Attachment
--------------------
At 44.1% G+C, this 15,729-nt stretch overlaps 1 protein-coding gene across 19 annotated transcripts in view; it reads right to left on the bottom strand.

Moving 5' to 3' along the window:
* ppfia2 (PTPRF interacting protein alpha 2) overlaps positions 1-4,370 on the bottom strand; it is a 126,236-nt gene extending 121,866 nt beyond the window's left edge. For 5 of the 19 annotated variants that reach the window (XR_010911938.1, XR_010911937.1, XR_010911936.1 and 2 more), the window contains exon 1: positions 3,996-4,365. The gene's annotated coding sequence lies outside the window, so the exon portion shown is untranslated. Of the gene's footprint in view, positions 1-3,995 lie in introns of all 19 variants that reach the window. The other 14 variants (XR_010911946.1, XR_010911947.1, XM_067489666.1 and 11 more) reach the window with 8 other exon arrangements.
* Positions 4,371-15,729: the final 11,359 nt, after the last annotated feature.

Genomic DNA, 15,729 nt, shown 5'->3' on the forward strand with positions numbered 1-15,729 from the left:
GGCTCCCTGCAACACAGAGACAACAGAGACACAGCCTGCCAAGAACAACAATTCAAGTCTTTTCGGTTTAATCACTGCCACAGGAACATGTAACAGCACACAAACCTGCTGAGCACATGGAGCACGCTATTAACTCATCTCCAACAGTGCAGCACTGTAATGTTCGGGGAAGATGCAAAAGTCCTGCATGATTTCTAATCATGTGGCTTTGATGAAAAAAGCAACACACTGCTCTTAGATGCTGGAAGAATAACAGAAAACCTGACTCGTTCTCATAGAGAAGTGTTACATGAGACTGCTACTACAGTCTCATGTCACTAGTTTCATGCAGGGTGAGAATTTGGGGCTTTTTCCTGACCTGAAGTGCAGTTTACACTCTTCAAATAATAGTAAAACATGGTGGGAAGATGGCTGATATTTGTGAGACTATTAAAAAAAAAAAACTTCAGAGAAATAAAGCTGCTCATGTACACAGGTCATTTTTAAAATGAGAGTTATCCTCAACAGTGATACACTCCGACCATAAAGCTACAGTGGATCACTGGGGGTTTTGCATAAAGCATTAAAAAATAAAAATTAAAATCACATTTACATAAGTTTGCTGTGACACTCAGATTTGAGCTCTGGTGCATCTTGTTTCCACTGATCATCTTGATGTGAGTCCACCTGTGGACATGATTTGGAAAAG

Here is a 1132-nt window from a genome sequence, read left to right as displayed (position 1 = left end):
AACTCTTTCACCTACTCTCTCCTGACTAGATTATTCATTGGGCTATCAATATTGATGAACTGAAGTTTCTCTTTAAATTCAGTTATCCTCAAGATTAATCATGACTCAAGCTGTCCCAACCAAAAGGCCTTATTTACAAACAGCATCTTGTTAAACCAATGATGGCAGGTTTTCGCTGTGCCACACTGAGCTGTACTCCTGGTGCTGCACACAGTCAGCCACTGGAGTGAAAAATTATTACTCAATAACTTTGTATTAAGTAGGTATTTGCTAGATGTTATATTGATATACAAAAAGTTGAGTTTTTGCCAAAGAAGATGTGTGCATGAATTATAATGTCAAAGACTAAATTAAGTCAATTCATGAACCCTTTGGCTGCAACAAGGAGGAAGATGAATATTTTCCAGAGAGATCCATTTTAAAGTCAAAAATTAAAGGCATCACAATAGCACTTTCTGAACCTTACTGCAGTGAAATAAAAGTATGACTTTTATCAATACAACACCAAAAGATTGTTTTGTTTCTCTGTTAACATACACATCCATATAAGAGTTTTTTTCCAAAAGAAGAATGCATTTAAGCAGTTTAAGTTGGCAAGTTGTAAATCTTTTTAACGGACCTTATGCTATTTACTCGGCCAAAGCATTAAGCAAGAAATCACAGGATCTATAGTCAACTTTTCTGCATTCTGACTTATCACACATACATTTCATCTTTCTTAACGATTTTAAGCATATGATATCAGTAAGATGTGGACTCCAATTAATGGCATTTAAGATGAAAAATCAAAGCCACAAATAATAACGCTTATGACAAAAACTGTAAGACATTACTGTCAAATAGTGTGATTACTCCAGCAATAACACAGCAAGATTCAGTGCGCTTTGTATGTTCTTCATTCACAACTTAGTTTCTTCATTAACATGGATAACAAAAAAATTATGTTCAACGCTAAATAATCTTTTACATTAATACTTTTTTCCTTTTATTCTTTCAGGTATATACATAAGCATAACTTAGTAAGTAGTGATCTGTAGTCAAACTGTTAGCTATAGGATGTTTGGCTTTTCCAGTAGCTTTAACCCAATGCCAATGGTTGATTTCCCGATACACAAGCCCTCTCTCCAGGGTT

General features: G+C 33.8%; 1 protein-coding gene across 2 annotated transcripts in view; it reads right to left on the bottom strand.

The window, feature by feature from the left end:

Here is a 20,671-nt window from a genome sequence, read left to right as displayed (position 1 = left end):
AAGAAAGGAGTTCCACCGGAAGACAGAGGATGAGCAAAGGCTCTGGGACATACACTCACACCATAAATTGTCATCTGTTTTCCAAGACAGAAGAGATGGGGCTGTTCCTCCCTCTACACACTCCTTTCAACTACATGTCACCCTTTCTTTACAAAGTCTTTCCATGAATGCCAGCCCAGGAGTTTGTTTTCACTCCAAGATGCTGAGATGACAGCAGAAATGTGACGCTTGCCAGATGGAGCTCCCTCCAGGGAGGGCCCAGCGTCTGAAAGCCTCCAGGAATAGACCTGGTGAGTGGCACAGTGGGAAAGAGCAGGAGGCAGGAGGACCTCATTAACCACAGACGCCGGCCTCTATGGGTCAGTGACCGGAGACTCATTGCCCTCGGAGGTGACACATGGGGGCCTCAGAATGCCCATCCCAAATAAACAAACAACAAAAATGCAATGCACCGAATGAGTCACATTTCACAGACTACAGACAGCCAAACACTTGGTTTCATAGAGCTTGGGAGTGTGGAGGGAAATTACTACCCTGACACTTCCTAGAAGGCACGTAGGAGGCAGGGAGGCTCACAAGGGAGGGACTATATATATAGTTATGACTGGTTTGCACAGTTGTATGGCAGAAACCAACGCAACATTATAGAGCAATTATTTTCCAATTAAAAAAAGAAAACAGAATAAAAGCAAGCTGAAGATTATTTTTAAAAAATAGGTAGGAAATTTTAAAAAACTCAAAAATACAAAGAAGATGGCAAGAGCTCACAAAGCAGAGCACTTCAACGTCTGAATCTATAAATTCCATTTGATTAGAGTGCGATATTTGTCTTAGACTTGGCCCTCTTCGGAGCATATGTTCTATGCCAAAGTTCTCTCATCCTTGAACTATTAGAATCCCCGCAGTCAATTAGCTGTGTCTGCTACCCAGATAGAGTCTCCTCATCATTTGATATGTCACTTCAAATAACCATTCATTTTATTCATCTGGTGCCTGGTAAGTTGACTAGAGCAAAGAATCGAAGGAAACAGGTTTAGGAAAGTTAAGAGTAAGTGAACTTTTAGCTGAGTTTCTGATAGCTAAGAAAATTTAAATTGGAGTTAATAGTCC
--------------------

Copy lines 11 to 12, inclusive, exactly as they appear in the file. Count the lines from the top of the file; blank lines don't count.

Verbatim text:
Here is a 20,671-nt window from a genome sequence, read left to right as displayed (position 1 = left end):
AAGAAAGGAGTTCCACCGGAAGACAGAGGATGAGCAAAGGCTCTGGGACATACACTCACACCATAAATTGTCATCTGTTTTCCAAGACAGAAGAGATGGGGCTGTTCCTCCCTCTACACACTCCTTTCAACTACATGTCACCCTTTCTTTACAAAGTCTTTCCATGAATGCCAGCCCAGGAGTTTGTTTTCACTCCAAGATGCTGAGATGACAGCAGAAATGTGACGCTTGCCAGATGGAGCTCCCTCCAGGGAGGGCCCAGCGTCTGAAAGCCTCCAGGAATAGACCTGGTGAGTGGCACAGTGGGAAAGAGCAGGAGGCAGGAGGACCTCATTAACCACAGACGCCGGCCTCTATGGGTCAGTGACCGGAGACTCATTGCCCTCGGAGGTGACACATGGGGGCCTCAGAATGCCCATCCCAAATAAACAAACAACAAAAATGCAATGCACCGAATGAGTCACATTTCACAGACTACAGACAGCCAAACACTTGGTTTCATAGAGCTTGGGAGTGTGGAGGGAAATTACTACCCTGACACTTCCTAGAAGGCACGTAGGAGGCAGGGAGGCTCACAAGGGAGGGACTATATATATAGTTATGACTGGTTTGCACAGTTGTATGGCAGAAACCAACGCAACATTATAGAGCAATTATTTTCCAATTAAAAAAAGAAAACAGAATAAAAGCAAGCTGAAGATTATTTTTAAAAAATAGGTAGGAAATTTTAAAAAACTCAAAAATACAAAGAAGATGGCAAGAGCTCACAAAGCAGAGCACTTCAACGTCTGAATCTATAAATTCCATTTGATTAGAGTGCGATATTTGTCTTAGACTTGGCCCTCTTCGGAGCATATGTTCTATGCCAAAGTTCTCTCATCCTTGAACTATTAGAATCCCCGCAGTCAATTAGCTGTGTCTGCTACCCAGATAGAGTCTCCTCATCATTTGATATGTCACTTCAAATAACCATTCATTTTATTCATCTGGTGCCTGGTAAGTTGACTAGAGCAAAGAATCGAAGGAAACAGGTTTAGGAAAGTTAAGAGTAAGTGAACTTTTAGCTGAGTTTCTGATAGCTAAGAAAATTTAAATTGGAGTTAATAGTCC